Landlords may need to evict tenants for different reasons. Some bad tenants stop paying rent and try to ride out the storm for as long as they can, while other tenants may be mistreating the property or causing issues with neighbours. If it’s your property, the UK law lets you get rid of tenants quickly, right? Actually, things aren’t that simple.
What the Law Says
The law says that a tenant must be given notice if you plan to evict them before the end of their tenancy agreement because they have broken the terms of their contract. This notice enables the tenant to make other arrangements to avoid becoming homeless. The notice may materialise into a court hearing.
The only exception is if the tenant is living with you in the property. In these instances, the tenant must be given notice equalling the length of their rental period and no court case is necessary. You even have the right to change the locks in these situations.
The Process of Eviction
However, most landlords looking to evict tenants quickly do not live with their tenant. This means they have to follow a strict process to get their property back. Failing to do so may result in extensive delays. Here is the process that must be followed:
- The first step is to supply the tenant with a notice that you plan to evict them. A Section 8 notice is issued to tenants who have broken terms, such as not paying rent, while a Section 21 notice is given to tenants if their agreement is coming to an end.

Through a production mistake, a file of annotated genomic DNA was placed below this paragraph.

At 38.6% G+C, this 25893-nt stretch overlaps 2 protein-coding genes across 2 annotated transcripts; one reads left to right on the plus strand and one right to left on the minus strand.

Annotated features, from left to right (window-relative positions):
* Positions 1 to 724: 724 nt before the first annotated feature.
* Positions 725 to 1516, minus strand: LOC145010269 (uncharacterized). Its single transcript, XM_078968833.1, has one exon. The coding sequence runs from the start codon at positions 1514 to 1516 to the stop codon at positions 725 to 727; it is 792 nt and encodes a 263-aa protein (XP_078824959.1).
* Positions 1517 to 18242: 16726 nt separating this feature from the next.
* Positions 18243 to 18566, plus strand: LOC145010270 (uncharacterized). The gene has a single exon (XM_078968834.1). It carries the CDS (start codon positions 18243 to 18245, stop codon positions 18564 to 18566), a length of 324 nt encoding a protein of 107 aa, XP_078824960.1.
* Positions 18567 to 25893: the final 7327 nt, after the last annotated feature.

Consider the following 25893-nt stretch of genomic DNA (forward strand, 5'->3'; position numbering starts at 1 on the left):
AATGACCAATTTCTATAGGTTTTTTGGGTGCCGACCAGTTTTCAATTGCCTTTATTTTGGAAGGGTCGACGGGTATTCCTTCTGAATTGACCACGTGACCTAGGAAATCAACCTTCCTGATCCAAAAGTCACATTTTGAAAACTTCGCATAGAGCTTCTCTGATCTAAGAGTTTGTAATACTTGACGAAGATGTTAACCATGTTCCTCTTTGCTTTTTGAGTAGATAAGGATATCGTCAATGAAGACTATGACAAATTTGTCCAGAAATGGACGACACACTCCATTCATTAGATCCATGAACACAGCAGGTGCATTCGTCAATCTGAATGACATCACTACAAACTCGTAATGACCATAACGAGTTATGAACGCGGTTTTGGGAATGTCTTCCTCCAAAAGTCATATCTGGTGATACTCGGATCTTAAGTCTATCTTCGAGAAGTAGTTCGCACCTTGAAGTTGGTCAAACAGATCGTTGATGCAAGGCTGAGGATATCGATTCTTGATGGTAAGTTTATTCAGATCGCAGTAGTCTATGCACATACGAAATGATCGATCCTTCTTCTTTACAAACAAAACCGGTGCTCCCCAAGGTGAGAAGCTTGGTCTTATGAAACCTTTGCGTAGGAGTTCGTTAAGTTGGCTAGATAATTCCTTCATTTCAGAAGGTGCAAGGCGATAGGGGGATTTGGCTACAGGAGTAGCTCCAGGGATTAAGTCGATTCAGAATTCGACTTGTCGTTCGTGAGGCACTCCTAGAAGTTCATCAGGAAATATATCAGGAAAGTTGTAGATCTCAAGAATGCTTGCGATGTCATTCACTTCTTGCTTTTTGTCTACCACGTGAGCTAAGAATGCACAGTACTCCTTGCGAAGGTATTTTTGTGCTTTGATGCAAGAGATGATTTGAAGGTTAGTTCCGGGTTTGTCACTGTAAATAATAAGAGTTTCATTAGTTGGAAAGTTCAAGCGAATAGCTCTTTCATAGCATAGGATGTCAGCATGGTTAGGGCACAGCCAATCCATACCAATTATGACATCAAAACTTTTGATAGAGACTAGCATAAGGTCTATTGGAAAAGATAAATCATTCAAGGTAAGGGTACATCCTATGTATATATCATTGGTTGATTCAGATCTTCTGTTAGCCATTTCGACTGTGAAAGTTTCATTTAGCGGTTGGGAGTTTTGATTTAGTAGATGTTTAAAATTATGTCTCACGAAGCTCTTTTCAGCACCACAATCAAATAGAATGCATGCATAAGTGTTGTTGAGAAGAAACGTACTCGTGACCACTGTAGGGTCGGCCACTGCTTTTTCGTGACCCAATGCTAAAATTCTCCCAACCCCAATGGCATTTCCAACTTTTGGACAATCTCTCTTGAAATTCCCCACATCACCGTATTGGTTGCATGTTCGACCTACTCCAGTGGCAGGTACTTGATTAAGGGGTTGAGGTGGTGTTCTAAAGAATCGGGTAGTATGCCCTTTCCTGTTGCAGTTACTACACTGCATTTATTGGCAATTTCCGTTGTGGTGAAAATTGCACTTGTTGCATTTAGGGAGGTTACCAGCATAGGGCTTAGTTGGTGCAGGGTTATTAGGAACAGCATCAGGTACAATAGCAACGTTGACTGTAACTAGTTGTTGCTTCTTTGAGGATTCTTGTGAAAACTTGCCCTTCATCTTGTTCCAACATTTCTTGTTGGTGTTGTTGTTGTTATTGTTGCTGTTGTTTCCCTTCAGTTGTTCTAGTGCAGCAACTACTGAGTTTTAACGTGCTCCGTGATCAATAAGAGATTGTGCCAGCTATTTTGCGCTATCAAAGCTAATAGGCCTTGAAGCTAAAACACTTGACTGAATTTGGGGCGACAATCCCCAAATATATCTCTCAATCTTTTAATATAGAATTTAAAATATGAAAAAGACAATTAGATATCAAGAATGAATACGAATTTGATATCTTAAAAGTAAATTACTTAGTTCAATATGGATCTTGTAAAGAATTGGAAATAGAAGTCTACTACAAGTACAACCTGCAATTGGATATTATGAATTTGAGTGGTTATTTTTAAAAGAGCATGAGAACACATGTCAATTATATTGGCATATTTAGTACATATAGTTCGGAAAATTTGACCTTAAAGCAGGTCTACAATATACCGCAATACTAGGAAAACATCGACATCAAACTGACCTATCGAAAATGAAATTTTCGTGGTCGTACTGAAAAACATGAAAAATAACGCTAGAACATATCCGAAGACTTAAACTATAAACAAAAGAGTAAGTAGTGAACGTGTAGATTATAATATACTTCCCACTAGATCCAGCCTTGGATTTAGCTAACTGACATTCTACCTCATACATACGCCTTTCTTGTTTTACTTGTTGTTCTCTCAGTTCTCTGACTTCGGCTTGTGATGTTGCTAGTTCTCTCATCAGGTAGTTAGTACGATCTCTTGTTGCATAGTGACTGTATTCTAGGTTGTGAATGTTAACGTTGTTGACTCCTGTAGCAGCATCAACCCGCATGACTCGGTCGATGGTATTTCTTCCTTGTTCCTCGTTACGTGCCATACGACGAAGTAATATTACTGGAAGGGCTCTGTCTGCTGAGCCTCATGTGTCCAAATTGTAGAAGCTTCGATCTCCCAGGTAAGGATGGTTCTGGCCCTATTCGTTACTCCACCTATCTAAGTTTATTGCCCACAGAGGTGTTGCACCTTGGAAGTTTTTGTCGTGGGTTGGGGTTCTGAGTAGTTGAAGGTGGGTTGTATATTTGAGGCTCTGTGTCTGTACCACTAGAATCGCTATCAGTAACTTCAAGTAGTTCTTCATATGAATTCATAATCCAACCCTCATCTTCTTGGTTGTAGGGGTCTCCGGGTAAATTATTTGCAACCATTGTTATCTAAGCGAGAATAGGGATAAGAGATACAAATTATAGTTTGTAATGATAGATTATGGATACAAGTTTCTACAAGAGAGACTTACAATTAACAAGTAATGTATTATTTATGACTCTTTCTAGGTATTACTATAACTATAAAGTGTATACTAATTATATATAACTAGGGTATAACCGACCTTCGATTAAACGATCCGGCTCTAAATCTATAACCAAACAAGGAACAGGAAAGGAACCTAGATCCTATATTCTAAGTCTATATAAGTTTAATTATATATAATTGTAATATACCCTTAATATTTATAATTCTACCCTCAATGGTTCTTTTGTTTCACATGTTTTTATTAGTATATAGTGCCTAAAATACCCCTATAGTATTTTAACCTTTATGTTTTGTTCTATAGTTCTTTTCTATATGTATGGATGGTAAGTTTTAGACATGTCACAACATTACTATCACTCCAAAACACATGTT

- If the tenant does not leave by the date specified on the notice, you will need to go to court and apply for a possession order. There are two different types of possession orders for landlords who are claiming unpaid rent and for those who are not.
- If the tenant still does not leave after you have been granted a possession order, you will need to apply for a warrant of possession. This involves law enforcement offers taking back possession of the property on your behalf.
- It is recommended to change the locks immediately after getting back your property.
Will the Renters Reform Bill Affect Quick Evictions?
One of the significant changes to law set out in the Renter’s Reform Bill is the abolition of Section 21 notices. This means attempts to evict tenants will need to be made through Section 8, citing a reason. Although the number of acceptable reasons to do this has expanded, it does leave you more open to eviction notices being contested by tenants or brought to the courts.
How Long Does the Process Take?
Unfortunately, the process above can take many months. It can take even longer if you do not follow the strict processes or if the tenant makes a defence in court. Some tenants will try to lie in courts to stall the process and buy more time – and more free rent. Breaking the law to get your property back can work in favour of the tenant and delay proceedings even further.
The Safest and Fastest Legal Way of Evicting Tenants
To make sure you stay on the right side of the law and evict tenants as quickly as possible, it is best to get the help of a professional law enforcement service. Able Investigations is experienced at getting back properties in the quickest time possible. Speak to us to learn how we can help.